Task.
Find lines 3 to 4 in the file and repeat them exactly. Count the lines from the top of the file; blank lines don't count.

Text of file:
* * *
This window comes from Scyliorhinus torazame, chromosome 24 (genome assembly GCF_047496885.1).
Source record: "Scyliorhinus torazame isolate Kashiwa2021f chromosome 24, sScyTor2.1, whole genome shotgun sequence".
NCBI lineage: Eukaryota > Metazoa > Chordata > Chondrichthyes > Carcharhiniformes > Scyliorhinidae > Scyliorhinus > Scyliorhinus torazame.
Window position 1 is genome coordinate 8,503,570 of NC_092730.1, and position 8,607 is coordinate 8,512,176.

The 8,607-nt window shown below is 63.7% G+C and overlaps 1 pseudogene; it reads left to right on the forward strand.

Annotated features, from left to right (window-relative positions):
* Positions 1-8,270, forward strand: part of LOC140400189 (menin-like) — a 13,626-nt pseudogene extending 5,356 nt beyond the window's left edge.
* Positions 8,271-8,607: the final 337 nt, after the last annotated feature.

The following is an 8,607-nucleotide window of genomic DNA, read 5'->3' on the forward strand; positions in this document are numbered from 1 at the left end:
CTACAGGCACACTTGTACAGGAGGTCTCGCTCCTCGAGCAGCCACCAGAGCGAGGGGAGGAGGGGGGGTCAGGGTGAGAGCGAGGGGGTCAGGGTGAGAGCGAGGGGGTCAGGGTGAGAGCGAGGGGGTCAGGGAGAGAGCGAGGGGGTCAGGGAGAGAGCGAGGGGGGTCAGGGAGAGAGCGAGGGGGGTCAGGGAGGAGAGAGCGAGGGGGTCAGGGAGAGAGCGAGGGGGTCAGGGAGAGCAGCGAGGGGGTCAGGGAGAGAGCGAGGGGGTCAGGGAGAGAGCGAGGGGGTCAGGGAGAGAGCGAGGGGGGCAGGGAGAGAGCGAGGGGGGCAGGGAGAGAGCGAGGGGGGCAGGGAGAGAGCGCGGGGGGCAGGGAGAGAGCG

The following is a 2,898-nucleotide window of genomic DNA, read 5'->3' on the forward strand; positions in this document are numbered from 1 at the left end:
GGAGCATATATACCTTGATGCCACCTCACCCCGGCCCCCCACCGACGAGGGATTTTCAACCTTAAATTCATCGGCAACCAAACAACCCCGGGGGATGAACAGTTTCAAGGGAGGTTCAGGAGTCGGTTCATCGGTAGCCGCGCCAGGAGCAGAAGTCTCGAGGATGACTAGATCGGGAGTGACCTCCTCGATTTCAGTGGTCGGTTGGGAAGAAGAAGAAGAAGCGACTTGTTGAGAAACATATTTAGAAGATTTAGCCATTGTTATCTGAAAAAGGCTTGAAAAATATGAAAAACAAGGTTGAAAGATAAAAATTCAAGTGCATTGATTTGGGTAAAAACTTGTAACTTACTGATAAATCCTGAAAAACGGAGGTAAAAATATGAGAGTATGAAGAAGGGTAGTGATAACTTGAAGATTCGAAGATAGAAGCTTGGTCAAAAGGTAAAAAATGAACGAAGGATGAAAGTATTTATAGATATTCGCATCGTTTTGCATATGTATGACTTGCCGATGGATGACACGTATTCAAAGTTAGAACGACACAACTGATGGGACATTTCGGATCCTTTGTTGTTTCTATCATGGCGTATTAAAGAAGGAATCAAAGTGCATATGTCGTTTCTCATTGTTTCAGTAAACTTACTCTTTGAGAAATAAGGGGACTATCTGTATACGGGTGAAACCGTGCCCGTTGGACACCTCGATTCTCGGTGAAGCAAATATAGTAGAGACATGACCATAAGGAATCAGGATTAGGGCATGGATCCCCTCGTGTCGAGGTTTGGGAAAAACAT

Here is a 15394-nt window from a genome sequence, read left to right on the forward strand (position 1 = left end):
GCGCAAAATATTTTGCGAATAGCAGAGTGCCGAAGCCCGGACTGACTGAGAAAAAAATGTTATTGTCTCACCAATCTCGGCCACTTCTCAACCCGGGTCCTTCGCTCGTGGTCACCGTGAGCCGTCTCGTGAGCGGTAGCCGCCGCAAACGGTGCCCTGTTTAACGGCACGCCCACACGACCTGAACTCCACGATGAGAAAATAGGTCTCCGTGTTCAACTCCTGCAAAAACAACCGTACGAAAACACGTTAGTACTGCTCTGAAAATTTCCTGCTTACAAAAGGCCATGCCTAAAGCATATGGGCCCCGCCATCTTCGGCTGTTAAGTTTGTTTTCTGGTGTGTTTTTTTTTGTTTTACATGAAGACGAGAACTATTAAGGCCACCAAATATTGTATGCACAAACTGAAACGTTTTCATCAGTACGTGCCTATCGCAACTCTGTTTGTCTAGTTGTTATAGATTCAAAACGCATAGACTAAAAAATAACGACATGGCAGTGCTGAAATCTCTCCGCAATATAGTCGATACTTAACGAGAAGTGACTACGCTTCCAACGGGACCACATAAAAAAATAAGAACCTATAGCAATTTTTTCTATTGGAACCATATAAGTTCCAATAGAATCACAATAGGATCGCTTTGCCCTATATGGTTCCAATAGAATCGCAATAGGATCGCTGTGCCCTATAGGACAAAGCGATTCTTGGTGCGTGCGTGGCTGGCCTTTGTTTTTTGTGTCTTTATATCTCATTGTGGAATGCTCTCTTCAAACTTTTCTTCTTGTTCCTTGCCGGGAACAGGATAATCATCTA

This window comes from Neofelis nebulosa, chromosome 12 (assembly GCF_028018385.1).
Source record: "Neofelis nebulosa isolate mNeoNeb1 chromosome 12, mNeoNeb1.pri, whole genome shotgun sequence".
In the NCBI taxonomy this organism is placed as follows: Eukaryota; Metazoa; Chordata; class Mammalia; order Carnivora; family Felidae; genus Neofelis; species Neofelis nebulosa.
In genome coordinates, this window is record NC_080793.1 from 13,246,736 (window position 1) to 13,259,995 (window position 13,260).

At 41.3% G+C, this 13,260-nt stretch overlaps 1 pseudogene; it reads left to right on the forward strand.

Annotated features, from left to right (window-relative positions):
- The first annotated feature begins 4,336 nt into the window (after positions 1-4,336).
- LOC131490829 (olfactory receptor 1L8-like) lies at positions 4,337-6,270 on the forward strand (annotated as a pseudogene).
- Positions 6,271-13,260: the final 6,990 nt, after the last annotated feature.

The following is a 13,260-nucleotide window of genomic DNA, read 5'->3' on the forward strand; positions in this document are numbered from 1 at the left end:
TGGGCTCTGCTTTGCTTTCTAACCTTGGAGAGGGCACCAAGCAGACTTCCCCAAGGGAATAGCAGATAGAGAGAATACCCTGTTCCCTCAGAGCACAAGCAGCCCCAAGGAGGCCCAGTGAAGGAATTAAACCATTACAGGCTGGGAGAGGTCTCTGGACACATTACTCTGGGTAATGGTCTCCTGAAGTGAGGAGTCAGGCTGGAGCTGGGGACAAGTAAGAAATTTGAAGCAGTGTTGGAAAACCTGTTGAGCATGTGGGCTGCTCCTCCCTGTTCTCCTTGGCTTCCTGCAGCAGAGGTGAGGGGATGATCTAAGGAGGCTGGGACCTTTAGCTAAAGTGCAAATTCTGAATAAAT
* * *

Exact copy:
NCBI lineage: Eukaryota > Metazoa > Chordata > Chondrichthyes > Carcharhiniformes > Scyliorhinidae > Scyliorhinus > Scyliorhinus torazame.
Window position 1 is genome coordinate 8,503,570 of NC_092730.1, and position 8,607 is coordinate 8,512,176.